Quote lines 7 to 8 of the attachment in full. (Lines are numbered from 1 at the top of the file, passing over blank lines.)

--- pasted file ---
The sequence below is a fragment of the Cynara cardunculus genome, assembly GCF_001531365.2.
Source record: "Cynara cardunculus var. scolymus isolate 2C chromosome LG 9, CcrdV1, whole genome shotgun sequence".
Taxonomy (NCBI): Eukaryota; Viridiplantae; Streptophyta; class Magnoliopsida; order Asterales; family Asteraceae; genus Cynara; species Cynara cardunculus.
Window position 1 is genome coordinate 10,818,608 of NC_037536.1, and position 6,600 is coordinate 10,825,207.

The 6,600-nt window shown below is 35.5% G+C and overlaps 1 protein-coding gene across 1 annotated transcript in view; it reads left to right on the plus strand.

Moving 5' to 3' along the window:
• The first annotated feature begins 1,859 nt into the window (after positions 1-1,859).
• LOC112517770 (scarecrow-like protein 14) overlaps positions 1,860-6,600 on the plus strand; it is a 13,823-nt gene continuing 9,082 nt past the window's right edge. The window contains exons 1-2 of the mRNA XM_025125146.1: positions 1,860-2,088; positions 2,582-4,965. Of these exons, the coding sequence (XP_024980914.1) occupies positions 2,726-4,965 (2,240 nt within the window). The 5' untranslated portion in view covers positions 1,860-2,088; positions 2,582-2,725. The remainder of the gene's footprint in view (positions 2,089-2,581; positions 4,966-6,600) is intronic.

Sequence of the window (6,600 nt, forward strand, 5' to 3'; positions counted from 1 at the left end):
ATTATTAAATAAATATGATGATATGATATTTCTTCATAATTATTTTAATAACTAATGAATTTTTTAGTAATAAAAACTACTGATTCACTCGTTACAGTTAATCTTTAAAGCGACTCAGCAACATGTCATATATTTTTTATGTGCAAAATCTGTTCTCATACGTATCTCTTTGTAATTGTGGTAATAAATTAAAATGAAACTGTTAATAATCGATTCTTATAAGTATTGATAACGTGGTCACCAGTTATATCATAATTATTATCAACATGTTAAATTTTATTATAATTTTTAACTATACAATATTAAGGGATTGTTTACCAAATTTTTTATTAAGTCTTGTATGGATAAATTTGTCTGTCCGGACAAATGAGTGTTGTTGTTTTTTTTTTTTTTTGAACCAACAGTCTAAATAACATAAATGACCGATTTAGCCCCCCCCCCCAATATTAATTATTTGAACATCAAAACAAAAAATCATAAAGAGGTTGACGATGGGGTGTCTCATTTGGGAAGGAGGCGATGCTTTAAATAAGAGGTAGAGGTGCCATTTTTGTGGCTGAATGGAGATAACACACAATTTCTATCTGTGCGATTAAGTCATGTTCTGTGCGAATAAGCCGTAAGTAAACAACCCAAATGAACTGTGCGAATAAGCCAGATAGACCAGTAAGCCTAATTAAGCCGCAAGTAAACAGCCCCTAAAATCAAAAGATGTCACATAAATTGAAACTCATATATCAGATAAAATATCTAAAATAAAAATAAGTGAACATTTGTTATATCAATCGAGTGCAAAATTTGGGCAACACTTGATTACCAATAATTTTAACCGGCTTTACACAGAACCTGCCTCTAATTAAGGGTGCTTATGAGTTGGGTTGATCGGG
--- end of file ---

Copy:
• The first annotated feature begins 1,859 nt into the window (after positions 1-1,859).
• LOC112517770 (scarecrow-like protein 14) overlaps positions 1,860-6,600 on the plus strand; it is a 13,823-nt gene continuing 9,082 nt past the window's right edge. The window contains exons 1-2 of the mRNA XM_025125146.1: positions 1,860-2,088; positions 2,582-4,965. Of these exons, the coding sequence (XP_024980914.1) occupies positions 2,726-4,965 (2,240 nt within the window). The 5' untranslated portion in view covers positions 1,860-2,088; positions 2,582-2,725. The remainder of the gene's footprint in view (positions 2,089-2,581; positions 4,966-6,600) is intronic.